In the kitchen, upper cabinets were removed and small windows were replaced with gliders that soar from the concrete countertop backsplash to the ceiling. A columned half-wall between the dining and living rooms was replaced by pocket French doors that let light stream through to the front of the house. And an addition to the west side connects a new entry, bathroom, and mudroom to the dining room, with doors to both the front and back of the house.
Throughout, Tharp chose design elements that blur the lines between indoors and out. In the addition, a round window lets the mudroom and bathroom share light. The bathroom’s interior walls are clad in outdoor shingles, while a wall-mounted goose-neck lamp and an enamel sink evoke a cheery beach bathhouse. The floor tiles are actually antique Parefeuille roof tiles.
An added doorway arch and walls in the kitchen are veneered in stone that matches the cladding on the outside of the pool, with a texture that’s “chunky, like an old stone wall,” says Tharp. Furniture-style built-ins replace the storage lost when the upper cabinets came down and blend harmoniously with the family-room decor in the open floor plan.
Grasscloth serves as wallpaper in the guest bedroom, is wrapped around a pair of Serena & Lily tables in the living room, and adds texture to the dining room ceiling. An open-framed pendant light in the dining room offers minimal obstruction to the views out the bay windows, which are dressed in Rose Tarlow fabrics matching the backs of the antique dining chairs. A midcentury sideboard acts as a bridge between the formality of the dining table and chairs and the lighter overall design aesthetic. An original painting by Tharp adds a hint of blue in harmony with the color of the reupholstered chairs.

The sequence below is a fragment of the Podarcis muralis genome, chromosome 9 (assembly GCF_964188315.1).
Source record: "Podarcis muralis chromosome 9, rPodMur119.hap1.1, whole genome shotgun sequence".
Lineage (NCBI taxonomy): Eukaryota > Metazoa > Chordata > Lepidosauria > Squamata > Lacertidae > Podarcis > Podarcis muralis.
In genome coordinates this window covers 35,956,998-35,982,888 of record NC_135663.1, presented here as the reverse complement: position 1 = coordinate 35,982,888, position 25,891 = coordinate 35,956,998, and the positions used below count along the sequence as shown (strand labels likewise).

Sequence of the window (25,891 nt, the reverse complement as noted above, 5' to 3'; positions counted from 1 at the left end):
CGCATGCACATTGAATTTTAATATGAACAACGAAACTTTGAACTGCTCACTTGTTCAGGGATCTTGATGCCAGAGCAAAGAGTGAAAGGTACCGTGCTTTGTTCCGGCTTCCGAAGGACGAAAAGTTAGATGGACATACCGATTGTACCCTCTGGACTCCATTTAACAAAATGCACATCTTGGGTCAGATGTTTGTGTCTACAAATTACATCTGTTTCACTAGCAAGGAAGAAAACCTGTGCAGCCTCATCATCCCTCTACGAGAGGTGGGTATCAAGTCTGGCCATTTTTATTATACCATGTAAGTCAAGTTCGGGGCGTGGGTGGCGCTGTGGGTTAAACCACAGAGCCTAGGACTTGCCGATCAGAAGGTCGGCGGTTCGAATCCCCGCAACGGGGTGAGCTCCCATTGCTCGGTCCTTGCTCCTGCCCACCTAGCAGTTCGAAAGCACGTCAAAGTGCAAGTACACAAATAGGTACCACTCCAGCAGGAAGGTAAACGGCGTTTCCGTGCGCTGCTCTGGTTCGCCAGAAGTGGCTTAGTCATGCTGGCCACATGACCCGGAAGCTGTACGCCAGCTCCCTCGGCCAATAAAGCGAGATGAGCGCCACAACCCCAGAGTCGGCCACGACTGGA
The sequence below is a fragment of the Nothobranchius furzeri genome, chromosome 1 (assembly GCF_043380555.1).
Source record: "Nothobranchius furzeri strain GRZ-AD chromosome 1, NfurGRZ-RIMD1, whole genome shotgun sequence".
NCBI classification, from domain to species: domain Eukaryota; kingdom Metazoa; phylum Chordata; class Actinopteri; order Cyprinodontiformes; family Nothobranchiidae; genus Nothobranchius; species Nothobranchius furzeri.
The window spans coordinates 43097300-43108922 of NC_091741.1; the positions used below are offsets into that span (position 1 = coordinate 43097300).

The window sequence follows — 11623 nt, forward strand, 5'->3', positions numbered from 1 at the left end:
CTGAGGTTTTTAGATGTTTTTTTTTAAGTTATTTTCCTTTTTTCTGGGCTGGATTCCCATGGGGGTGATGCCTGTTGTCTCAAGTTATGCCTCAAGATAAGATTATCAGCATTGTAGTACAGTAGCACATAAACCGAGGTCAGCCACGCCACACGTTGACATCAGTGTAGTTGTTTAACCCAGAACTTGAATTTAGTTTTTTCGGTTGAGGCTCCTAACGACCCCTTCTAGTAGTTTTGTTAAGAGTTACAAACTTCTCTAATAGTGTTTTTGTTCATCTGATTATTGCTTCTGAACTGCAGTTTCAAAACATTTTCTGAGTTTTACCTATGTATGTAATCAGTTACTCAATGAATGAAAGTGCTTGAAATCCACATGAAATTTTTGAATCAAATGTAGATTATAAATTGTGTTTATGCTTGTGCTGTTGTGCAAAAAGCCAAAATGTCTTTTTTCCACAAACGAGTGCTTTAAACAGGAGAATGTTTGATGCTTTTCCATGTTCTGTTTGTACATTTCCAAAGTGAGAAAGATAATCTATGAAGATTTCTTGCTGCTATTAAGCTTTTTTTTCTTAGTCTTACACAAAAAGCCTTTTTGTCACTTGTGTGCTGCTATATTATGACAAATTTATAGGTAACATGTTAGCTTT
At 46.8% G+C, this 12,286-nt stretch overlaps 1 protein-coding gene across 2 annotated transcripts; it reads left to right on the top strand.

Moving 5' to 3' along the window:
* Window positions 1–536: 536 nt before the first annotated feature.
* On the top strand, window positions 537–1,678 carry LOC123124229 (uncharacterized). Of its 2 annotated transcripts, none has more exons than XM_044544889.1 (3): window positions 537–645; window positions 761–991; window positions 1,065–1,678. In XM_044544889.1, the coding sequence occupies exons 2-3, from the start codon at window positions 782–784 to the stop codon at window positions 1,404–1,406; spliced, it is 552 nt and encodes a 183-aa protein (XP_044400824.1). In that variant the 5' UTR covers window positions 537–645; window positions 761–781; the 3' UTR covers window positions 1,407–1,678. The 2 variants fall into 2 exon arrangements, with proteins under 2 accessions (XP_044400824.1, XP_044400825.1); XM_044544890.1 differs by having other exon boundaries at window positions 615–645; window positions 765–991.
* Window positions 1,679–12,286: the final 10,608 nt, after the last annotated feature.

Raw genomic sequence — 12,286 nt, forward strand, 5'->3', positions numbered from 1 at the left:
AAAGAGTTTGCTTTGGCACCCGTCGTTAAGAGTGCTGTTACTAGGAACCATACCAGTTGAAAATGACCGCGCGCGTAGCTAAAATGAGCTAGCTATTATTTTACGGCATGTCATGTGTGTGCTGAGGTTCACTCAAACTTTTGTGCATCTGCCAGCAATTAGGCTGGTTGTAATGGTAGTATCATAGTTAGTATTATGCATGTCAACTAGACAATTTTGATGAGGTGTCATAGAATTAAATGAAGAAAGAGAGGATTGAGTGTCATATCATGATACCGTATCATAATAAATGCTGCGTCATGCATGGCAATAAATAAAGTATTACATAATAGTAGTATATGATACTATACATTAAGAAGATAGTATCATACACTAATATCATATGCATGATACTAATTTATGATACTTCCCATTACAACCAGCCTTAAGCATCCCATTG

In north-facing rooms, where natural light is less available, Tharp used decorative elements to carry the natural theme through. The living room sports a hide carpet, gilded citrus peels transformed into wall sculpture by artist Sara Bumgardner, and artwork depicting the rings of a cut tree trunk. An antique wine-tasting table and tartan wing chairs create a warm space Tharp calls “spicy and textured.” Guarded from the main entry hall by a massive mahogany rolling door, the room is a cocoon-like space where the family can gather to read or play games.
Upstairs, the guest bedroom, dubbed “the cabin room,” evokes outdoor adventures with khaki-painted floors, plaid bed linens, a genuine Swiss Army blanket, and wall-mounted suitcases serving as an occasional table.
Across the hall, by contrast, the master bedroom is bathed in light, reflected in the textured tans of the wallpaper, carpet, and bedding and in the soft blue palette carried through the track-arm lounge chair, slipper chair, and nightstand. Like the kitchen, dining room, and family room downstairs, the master bedroom is built around long views to the meadows. “I love the elevation looking out and waking up to the sun,” the owner says.
The feeling throughout the home is the sense of simple luxury the homeowner sought, notes Tharp.
Even in the mudroom, a vintage apothecary chest and black lockers to store coats and boots bespeak attention to detail in the most functional spaces. Indoors and out, Tharp says, “There’s a sophistication in the simplicity of the design.” •